3.a) The new rural cooperative system for Comilla Thana

In accordance with the structure of the project area having a central town with a strong socioeconomic influence an a larger number of villages and the limited abilities of the peasants, the new cooperative system was organized as a two tier system.
Primary societies have been organized in individual villages. It was expected that it would not be possible to form groups consisting of several villages and that because of factions not even all farmers of one village but only some of them could be organized. These villages societies, with a membership of less than 50, were too small to be business cooperatives but were thought of as aid cooperatives helping the higher tier of the system to perform its functions. These outposts helped in the communication, distribution, collection of savings and extension of agricultural techniques from the central cooperative to the peasants.

Thana Central Cooperative Association

Individual village cooperatives are united in the higher tier, the activities of which are those of a business cooperative. This Cooperative supervises the activities of the village cooperatives, such as saving, utilization of credit and division of profit into investment savings. The constant supervision of resource use, in particular, ensures the high investment rate. Besides, the Central Cooperative Association supplied all such services which can not be organized at the village level, like machines, marketing, processing, etc. An important aspect of the relation between Central Cooperative Association and village societies is the constant training given by the Association which will be discussed below.

Some features of the activities of cooperative societies deserve special mention.

1. Capital formation

Rural development is looked upon as an undertaking which requires much investment. In order to make the capital available, each member is required to save at least 50 paisas (Pak Rs 0.50) a week. This sum is collected at the weekly night meeting and deposited into the account of the Central Association. In making this request, the scheme deviates from the tradition of cooperative development in many countries which usually promises something like cheap credit to the peasants. Here, duties are assigned and the saving which is supposed to develop into habit is rigidly enforced. With this policy, a considerable amount of capital formation has been achieved.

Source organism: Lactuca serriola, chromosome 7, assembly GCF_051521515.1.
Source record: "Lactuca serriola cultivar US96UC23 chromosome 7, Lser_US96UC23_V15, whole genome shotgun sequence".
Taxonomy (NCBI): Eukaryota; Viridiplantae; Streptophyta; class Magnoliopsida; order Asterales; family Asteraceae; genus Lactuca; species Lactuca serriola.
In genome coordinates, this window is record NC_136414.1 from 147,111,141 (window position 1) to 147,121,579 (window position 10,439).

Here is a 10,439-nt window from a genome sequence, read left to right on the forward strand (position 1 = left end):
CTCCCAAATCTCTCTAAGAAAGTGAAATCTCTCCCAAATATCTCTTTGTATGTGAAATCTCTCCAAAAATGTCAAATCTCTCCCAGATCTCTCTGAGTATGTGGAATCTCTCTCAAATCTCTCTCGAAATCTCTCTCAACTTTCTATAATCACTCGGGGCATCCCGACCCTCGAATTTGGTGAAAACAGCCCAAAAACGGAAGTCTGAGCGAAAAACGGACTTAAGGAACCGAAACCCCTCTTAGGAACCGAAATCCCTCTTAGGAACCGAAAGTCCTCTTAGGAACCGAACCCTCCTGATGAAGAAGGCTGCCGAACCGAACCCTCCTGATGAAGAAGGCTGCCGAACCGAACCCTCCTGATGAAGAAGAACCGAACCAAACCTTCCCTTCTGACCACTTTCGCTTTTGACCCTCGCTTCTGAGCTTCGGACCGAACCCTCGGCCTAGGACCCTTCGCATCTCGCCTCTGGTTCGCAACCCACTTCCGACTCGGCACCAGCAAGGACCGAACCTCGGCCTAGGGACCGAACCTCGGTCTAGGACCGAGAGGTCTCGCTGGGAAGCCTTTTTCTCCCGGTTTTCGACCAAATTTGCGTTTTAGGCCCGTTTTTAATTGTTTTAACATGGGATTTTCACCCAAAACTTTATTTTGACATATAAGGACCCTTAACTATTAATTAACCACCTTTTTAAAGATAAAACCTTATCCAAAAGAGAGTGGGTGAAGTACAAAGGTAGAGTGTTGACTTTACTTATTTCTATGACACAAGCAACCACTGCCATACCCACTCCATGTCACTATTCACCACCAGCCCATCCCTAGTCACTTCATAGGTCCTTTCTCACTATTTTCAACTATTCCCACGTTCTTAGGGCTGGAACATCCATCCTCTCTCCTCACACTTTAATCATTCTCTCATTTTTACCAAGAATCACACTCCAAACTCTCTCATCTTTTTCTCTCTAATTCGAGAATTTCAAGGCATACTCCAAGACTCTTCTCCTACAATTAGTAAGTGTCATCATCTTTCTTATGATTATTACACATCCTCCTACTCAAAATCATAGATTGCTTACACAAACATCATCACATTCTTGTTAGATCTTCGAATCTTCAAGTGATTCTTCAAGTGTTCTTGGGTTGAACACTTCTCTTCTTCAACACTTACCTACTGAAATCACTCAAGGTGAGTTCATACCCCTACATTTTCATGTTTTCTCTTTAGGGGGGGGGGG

2. Supervised credit

A new credit system has been developed to replace the traditional moneylender. Credit requirements of individual members have to be included in the request of the village society and have to be based an a production plan. As a rule, at least ten per cent should be covered by savings and shares of the particular member. This determines the top limit of the credit to be granted. The credit, usually in kind, is made available at appropriate time and is issued to the societies and not to individuals. The societies remain responsible for proper use and repayment. The central cooperative charges six per cent interest plus five per cent for supervision expenses. The cost of supervision is rather high, but as a result of the strict supervision, the repayment rate is 99 per cent. Repayment is made in cash or to a proportion of about 50 per cent in kind.

3. Maintenance of discipline

In order to establish and maintain a disciplined pattern of work in the village societies, the duties assigned to them, like weekly savings, regular meetings, etc., are controlled and the right of the Central Cooperative Association to dissolve inactive village societies or dismiss inactive members has been made use of.

4. Membership of non farmers

While initially most of the members have been farmers, in recent times more and more non farmers obtained membership. Their benefit is more limited and their main interest lies an the credit side. For instance, landless labour use the credit they can get by savings of ten per cent of the credit amount to pay the rent of a piece of land and become tenants.